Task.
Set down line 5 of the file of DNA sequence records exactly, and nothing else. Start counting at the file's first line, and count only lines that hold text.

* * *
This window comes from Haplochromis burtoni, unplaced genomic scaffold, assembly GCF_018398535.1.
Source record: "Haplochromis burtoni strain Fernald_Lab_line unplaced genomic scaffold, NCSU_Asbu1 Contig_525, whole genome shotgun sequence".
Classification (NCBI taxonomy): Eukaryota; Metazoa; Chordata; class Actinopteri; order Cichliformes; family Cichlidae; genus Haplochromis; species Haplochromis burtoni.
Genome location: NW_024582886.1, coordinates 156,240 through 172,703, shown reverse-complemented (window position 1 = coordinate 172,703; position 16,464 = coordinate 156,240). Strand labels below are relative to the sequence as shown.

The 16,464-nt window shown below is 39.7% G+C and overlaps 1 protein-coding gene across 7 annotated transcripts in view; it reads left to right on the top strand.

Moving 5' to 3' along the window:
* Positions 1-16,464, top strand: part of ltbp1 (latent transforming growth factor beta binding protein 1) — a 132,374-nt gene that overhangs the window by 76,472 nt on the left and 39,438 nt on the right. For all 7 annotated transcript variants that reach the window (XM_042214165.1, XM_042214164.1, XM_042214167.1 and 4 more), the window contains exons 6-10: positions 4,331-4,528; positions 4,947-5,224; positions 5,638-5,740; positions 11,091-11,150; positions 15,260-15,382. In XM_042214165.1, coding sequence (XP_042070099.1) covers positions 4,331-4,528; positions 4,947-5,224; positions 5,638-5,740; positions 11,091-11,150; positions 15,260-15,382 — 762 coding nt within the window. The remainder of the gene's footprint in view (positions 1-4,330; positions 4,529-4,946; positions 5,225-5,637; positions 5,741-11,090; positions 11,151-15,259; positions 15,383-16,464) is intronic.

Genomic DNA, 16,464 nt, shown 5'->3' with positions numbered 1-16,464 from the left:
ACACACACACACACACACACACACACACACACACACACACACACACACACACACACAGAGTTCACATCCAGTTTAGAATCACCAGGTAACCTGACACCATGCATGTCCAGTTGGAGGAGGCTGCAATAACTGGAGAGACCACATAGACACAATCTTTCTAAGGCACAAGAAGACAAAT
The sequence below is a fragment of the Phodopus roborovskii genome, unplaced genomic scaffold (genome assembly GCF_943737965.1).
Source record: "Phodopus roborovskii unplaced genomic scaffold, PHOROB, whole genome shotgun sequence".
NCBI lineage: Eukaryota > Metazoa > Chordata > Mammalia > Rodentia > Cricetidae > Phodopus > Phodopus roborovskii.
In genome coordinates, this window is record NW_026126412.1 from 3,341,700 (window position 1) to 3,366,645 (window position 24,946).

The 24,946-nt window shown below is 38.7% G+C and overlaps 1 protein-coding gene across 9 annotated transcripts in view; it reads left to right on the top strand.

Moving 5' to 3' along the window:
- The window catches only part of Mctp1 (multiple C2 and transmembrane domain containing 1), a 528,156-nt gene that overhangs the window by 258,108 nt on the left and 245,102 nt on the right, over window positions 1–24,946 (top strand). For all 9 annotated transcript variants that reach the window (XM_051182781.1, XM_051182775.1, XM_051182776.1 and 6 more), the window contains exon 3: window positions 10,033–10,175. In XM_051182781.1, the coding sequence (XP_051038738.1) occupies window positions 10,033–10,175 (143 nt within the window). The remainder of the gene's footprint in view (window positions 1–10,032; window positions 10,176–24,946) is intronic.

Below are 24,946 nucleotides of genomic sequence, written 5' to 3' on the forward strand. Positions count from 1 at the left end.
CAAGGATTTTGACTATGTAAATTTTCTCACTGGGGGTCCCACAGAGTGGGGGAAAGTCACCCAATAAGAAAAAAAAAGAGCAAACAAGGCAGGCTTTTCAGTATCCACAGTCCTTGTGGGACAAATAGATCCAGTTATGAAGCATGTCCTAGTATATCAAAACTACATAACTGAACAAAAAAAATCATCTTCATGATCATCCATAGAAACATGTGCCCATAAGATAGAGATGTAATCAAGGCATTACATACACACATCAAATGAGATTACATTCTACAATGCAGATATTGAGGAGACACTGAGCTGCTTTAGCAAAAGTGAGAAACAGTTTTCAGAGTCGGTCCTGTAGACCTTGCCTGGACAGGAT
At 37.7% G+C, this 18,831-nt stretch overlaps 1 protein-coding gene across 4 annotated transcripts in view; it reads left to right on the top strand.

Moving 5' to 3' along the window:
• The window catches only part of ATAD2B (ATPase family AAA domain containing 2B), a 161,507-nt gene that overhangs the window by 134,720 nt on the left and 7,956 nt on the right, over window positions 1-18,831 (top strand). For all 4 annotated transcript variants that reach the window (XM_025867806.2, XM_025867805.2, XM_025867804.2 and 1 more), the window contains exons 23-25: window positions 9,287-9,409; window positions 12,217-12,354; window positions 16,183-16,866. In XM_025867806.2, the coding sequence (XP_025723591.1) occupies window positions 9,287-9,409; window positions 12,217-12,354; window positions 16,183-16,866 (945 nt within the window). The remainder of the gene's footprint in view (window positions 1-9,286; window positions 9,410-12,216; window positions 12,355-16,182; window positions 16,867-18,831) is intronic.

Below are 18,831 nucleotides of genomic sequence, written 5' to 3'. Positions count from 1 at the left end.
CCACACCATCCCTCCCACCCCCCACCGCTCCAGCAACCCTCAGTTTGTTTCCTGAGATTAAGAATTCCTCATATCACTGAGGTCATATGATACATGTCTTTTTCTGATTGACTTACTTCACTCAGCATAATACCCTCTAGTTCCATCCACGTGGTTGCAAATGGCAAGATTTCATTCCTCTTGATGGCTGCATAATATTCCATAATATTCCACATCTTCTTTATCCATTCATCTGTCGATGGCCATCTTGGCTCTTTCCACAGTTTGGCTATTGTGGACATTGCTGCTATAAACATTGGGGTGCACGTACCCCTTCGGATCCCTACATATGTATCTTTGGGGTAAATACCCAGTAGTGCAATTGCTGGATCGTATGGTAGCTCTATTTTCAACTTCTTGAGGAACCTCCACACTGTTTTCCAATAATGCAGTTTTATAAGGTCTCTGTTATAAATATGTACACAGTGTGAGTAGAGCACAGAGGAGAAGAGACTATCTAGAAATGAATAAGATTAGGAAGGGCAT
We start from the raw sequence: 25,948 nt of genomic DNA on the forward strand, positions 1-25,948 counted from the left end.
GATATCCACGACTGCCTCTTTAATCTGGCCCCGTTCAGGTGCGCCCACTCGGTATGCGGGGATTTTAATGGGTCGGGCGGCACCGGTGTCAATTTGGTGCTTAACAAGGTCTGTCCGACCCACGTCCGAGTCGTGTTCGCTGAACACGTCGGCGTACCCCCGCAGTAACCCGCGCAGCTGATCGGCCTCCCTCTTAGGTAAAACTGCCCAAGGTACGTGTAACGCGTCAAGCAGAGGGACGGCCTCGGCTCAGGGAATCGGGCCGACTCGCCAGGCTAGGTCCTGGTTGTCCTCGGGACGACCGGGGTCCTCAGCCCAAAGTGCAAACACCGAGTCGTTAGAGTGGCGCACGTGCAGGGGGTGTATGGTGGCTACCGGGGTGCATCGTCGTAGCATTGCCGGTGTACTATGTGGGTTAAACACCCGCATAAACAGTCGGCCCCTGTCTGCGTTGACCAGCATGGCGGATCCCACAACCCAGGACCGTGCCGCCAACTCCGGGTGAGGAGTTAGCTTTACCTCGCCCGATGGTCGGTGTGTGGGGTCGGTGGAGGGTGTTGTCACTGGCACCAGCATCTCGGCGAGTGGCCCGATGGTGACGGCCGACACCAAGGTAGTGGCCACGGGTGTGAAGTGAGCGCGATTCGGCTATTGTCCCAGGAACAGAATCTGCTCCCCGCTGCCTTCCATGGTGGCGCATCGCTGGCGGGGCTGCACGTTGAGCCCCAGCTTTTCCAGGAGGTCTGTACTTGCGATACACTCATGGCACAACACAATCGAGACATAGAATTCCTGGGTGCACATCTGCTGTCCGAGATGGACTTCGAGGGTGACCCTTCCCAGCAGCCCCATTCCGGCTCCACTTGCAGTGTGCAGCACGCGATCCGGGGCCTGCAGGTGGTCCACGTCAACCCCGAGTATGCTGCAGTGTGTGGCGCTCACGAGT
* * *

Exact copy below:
The 16,464-nt window shown below is 39.7% G+C and overlaps 1 protein-coding gene across 7 annotated transcripts in view; it reads left to right on the top strand.